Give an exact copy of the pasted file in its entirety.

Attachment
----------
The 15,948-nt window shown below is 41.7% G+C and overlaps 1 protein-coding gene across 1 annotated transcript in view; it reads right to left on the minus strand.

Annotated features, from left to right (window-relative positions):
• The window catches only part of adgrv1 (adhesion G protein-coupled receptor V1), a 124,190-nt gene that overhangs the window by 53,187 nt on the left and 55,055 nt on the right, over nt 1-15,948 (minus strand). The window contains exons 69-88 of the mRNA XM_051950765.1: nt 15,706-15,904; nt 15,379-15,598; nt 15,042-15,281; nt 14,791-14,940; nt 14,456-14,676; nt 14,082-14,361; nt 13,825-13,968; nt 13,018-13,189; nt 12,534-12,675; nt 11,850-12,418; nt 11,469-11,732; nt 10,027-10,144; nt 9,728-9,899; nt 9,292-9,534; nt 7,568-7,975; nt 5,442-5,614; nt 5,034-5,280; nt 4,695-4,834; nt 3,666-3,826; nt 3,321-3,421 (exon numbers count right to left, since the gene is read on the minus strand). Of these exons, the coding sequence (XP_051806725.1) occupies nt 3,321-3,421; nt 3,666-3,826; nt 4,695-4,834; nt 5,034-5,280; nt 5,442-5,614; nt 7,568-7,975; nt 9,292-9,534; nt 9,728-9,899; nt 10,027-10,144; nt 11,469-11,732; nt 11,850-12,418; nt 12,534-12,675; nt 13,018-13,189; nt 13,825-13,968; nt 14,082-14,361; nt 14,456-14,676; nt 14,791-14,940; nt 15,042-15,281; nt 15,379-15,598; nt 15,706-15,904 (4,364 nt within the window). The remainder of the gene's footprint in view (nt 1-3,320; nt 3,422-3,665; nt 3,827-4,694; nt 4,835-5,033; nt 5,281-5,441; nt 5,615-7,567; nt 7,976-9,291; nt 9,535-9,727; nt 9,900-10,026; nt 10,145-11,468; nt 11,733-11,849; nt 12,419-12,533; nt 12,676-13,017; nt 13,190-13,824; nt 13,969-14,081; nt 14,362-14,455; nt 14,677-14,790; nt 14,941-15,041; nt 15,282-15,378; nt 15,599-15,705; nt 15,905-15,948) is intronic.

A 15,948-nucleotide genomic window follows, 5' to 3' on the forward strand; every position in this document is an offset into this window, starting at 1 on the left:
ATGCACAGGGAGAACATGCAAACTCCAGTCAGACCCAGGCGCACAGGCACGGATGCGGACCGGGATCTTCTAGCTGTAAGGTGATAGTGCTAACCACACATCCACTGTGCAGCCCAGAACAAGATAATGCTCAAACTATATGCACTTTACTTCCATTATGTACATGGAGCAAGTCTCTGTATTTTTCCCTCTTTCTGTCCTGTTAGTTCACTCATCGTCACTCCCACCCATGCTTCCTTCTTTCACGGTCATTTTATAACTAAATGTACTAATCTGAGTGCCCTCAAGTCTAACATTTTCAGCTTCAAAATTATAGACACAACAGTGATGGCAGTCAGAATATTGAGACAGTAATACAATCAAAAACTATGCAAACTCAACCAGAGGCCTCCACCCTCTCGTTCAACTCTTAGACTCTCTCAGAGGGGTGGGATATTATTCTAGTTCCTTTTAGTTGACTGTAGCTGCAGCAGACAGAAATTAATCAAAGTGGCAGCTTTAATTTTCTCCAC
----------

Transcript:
The 15,948-nt window shown below is 41.7% G+C and overlaps 1 protein-coding gene across 1 annotated transcript in view; it reads right to left on the minus strand.

Annotated features, from left to right (window-relative positions):
• The window catches only part of adgrv1 (adhesion G protein-coupled receptor V1), a 124,190-nt gene that overhangs the window by 53,187 nt on the left and 55,055 nt on the right, over nt 1-15,948 (minus strand). The window contains exons 69-88 of the mRNA XM_051950765.1: nt 15,706-15,904; nt 15,379-15,598; nt 15,042-15,281; nt 14,791-14,940; nt 14,456-14,676; nt 14,082-14,361; nt 13,825-13,968; nt 13,018-13,189; nt 12,534-12,675; nt 11,850-12,418; nt 11,469-11,732; nt 10,027-10,144; nt 9,728-9,899; nt 9,292-9,534; nt 7,568-7,975; nt 5,442-5,614; nt 5,034-5,280; nt 4,695-4,834; nt 3,666-3,826; nt 3,321-3,421 (exon numbers count right to left, since the gene is read on the minus strand). Of these exons, the coding sequence (XP_051806725.1) occupies nt 3,321-3,421; nt 3,666-3,826; nt 4,695-4,834; nt 5,034-5,280; nt 5,442-5,614; nt 7,568-7,975; nt 9,292-9,534; nt 9,728-9,899; nt 10,027-10,144; nt 11,469-11,732; nt 11,850-12,418; nt 12,534-12,675; nt 13,018-13,189; nt 13,825-13,968; nt 14,082-14,361; nt 14,456-14,676; nt 14,791-14,940; nt 15,042-15,281; nt 15,379-15,598; nt 15,706-15,904 (4,364 nt within the window). The remainder of the gene's footprint in view (nt 1-3,320; nt 3,422-3,665; nt 3,827-4,694; nt 4,835-5,033; nt 5,281-5,441; nt 5,615-7,567; nt 7,976-9,291; nt 9,535-9,727; nt 9,900-10,026; nt 10,145-11,468; nt 11,733-11,849; nt 12,419-12,533; nt 12,676-13,017; nt 13,190-13,824; nt 13,969-14,081; nt 14,362-14,455; nt 14,677-14,790; nt 14,941-15,041; nt 15,282-15,378; nt 15,599-15,705; nt 15,905-15,948) is intronic.

A 15,948-nucleotide genomic window follows, 5' to 3' on the forward strand; every position in this document is an offset into this window, starting at 1 on the left:
ATGCACAGGGAGAACATGCAAACTCCAGTCAGACCCAGGCGCACAGGCACGGATGCGGACCGGGATCTTCTAGCTGTAAGGTGATAGTGCTAACCACACATCCACTGTGCAGCCCAGAACAAGATAATGCTCAAACTATATGCACTTTACTTCCATTATGTACATGGAGCAAGTCTCTGTATTTTTCCCTCTTTCTGTCCTGTTAGTTCACTCATCGTCACTCCCACCCATGCTTCCTTCTTTCACGGTCATTTTATAACTAAATGTACTAATCTGAGTGCCCTCAAGTCTAACATTTTCAGCTTCAAAATTATAGACACAACAGTGATGGCAGTCAGAATATTGAGACAGTAATACAATCAAAAACTATGCAAACTCAACCAGAGGCCTCCACCCTCTCGTTCAACTCTTAGACTCTCTCAGAGGGGTGGGATATTATTCTAGTTCCTTTTAGTTGACTGTAGCTGCAGCAGACAGAAATTAATCAAAGTGGCAGCTTTAATTTTCTCCAC